Huge cuts to payments for boiler owners in RHI scheme

Boiler owners in the failed renewable heat incentive (RHI) green energy scheme face huge cuts to payments under new tariffs.

The Department for the Economy is seeking to slash current rates as its preferred option for the long-term payment structure for boiler owners.

The new set of tariffs, set to come into effect from April 1, will apply to small and medium-sized biomass boilers.

A voluntary buyout option will also be offered to those with low usage or higher than average capital costs that would lead to a low rate of return.

Those who take up the buyout offer will be given a one-off payment equivalent to a 12% return.

The Department for the Economy has said £120 million has been spent on subsidies and it expects to spend a further £70 million.

The RHI scheme led to the collapse of Northern Ireland’s devolved government in January 2017.

It was the subject of a lengthy public inquiry, which heard detailed evidence about the escalating costs to the taxpayer.

The initiative went massively over budget, running to hundreds of millions of pounds.

Renewable Heat Incentive inquiry
The chairman of the Renewable Heat Incentive (RHI) inquiry Sir Patrick Coghlin (Colm Lenaghan/PA)

Inquiry chairman Sir Patrick Coghlin is expected to deliver his conclusions later this year.

Richard Rodgers, head of energy at the department, said: “The department has announced the tariff that is going to be in place after a year of working with businesses in the RHI scheme.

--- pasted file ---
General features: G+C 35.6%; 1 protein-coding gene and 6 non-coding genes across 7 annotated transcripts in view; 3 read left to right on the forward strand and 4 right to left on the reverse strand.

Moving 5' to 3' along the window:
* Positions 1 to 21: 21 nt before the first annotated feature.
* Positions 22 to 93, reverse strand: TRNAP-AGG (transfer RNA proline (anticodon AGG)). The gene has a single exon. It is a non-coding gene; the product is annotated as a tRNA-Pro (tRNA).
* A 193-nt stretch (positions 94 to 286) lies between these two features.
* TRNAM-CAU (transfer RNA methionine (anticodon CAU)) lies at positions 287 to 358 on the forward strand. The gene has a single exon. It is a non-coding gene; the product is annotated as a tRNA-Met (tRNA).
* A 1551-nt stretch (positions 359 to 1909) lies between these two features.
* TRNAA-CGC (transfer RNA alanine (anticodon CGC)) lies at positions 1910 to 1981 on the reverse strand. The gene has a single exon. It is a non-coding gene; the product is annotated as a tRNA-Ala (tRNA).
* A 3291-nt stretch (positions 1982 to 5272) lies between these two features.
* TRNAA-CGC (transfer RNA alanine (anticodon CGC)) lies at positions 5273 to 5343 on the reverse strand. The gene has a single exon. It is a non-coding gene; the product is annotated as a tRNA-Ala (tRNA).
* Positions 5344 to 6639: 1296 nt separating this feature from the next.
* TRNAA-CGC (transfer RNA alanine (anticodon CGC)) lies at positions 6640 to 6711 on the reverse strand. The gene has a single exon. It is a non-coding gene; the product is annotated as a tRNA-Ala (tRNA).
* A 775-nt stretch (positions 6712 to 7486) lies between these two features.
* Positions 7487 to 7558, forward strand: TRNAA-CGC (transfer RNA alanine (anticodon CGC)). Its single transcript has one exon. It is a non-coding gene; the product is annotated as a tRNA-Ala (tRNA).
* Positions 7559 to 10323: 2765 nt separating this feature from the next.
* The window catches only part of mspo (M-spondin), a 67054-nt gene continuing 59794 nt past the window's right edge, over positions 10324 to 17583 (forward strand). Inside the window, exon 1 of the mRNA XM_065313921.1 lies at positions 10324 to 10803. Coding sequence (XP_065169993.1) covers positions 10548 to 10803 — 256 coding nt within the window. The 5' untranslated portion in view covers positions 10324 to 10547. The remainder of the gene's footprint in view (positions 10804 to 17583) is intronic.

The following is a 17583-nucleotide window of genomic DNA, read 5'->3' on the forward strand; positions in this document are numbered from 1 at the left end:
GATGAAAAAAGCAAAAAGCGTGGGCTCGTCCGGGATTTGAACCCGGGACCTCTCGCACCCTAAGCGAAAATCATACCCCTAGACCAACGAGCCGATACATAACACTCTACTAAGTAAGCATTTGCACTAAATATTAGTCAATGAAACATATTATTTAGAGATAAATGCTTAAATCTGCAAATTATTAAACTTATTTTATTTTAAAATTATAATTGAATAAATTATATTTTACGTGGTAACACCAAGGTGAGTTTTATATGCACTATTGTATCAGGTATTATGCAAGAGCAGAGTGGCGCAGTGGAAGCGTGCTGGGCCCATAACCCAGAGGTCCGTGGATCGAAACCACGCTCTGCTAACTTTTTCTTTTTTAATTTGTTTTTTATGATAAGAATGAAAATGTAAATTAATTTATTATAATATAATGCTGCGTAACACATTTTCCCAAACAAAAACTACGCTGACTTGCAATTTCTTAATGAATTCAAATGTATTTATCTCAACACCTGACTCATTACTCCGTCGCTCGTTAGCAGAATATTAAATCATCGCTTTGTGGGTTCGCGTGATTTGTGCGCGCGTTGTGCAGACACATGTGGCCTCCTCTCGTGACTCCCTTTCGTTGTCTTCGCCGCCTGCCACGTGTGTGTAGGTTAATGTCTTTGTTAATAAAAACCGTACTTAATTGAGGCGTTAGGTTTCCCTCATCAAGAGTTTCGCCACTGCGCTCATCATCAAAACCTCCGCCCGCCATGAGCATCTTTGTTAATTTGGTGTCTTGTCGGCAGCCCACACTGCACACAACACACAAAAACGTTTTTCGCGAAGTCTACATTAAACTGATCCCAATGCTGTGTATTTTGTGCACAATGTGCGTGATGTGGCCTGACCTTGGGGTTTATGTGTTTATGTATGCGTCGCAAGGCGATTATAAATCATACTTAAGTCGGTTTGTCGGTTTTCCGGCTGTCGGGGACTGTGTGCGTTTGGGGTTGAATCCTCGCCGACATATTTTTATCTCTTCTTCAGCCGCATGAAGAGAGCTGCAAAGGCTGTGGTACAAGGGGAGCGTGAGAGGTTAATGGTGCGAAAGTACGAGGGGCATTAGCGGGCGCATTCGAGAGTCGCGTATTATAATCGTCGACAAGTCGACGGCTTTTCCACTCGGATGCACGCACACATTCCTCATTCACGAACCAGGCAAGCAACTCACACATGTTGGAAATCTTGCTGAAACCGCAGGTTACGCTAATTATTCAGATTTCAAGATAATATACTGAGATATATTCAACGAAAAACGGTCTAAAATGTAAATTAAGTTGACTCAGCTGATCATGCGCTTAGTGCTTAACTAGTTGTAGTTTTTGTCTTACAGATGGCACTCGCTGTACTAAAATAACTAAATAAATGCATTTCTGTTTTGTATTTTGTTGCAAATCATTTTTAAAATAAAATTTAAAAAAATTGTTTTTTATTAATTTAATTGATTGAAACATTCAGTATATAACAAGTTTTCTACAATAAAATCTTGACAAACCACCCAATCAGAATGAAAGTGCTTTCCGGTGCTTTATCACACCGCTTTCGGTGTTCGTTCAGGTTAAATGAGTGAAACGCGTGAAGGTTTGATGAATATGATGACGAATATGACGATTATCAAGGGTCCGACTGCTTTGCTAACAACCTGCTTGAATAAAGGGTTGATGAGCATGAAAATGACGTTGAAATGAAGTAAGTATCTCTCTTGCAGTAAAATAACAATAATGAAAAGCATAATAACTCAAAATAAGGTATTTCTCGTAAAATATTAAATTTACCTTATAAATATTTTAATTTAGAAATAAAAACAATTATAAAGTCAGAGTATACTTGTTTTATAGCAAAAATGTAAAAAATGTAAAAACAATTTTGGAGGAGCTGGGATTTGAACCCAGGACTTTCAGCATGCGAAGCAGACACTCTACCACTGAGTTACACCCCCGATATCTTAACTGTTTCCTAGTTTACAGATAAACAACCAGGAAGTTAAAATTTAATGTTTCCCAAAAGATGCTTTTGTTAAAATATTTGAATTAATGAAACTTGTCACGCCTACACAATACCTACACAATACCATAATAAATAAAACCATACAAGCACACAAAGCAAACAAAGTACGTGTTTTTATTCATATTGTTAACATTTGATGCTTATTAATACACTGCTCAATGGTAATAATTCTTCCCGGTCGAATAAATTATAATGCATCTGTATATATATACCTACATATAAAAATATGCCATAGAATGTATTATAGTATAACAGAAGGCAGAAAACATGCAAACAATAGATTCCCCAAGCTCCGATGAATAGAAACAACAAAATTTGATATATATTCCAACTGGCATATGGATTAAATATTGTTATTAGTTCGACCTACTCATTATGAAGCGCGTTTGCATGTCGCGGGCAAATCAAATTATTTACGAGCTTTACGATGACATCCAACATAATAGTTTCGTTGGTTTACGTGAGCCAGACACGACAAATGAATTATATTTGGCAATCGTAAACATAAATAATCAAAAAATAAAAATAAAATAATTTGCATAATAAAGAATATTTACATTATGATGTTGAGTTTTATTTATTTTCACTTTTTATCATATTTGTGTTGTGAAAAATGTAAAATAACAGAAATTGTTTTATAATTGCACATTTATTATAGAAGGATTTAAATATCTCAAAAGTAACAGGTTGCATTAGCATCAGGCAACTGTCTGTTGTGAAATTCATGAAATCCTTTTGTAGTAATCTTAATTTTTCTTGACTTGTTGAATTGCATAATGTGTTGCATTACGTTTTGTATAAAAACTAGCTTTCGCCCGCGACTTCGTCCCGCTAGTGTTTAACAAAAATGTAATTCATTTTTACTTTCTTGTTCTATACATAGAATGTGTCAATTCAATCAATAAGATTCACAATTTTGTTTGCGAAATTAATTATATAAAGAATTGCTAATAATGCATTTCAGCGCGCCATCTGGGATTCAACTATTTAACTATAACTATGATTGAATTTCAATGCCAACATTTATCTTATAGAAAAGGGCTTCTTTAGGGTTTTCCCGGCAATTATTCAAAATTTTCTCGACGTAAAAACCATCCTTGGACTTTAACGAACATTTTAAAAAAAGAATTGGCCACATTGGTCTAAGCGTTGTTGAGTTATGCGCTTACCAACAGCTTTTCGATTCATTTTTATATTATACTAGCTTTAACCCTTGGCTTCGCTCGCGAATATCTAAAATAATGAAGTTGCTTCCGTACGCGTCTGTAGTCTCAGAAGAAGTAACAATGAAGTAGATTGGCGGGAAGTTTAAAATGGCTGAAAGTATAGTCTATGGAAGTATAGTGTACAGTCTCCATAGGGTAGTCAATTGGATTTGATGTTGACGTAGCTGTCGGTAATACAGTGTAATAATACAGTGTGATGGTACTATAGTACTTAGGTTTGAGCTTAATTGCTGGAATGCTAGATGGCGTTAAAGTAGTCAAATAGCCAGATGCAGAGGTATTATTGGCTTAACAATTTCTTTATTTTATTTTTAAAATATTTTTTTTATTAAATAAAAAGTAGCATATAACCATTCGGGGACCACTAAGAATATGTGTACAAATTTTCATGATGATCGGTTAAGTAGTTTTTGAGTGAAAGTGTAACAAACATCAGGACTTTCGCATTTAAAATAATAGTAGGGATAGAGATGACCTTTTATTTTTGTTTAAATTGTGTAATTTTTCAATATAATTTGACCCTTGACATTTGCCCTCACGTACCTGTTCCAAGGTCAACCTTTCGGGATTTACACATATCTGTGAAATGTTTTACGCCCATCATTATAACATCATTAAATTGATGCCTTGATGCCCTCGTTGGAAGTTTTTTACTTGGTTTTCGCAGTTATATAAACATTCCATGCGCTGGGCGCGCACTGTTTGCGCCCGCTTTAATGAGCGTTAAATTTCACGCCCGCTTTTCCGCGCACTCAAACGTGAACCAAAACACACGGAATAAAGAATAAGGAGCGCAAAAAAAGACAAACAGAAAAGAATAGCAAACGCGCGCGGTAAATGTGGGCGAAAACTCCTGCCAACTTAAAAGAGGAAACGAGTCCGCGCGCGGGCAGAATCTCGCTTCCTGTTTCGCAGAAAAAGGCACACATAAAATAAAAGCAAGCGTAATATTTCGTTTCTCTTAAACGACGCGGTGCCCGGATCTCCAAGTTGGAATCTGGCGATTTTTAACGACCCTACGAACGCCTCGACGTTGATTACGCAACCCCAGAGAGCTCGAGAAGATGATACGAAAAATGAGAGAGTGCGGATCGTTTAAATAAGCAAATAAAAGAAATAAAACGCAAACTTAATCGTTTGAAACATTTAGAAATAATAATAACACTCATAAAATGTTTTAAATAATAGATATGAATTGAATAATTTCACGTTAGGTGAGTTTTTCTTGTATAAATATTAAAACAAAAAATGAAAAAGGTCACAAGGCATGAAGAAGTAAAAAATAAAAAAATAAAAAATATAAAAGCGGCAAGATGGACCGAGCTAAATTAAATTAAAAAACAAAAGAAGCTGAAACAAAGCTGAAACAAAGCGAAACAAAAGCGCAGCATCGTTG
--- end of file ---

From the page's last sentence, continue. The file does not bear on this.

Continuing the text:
“The work started with us engaging in expert external economic advice and it led to consultation which lasted four months.

“Last month, we issued the consultation report and today we announced the tariffs which will be for the remainder of the scheme for the next 16 or 17 years.

“A small proportion, less than 10% of the participants in the scheme, will not get the target rate of return, which has been set at 12% under the new tariff arrangements, so we are giving them the option of a buy-out and leaving the scheme at this stage.

“We think this will be attractive to the lowest user.”

He added: “This is about tariffs in Northern Ireland, energy is a devolved matter and the tariffs that have been produced had to be taken to the European Commission and we had to ensure that the tariffs published today are state-aid compliant.

“The tariffs are there to support the additional costs of the biomass boiler over the cost of the fossil fuel boiler.

“Biomass is the lowest cost fuel in the market today, it’s cheaper than the alternatives.”

Tariffs for the most popular boiler – 99kwh – have been reduced to 1.7p/kwh, while 100kwh and above boilers have been slashed to 1.2p/kwh.

The department will need new legislation to introduce these tariff changes.

Department officials have written to the Northern Ireland Office requesting the Secretary of State Karen Bradley brings the legislation to Westminster, which would give effect to its preferred option.

The department also said it has seen no evidence to support previous claims the changes made in 2017 regulations would result in significant job losses.

A total of 258 RHI users responded, the majority of which wanted the original 2012 tariff.

The department, however, said there was “little evidence” from respondents that this would be justified.

Concerns have been raised by those who signed up to the scheme, who say reduced tariffs have led to major cash flow issues.

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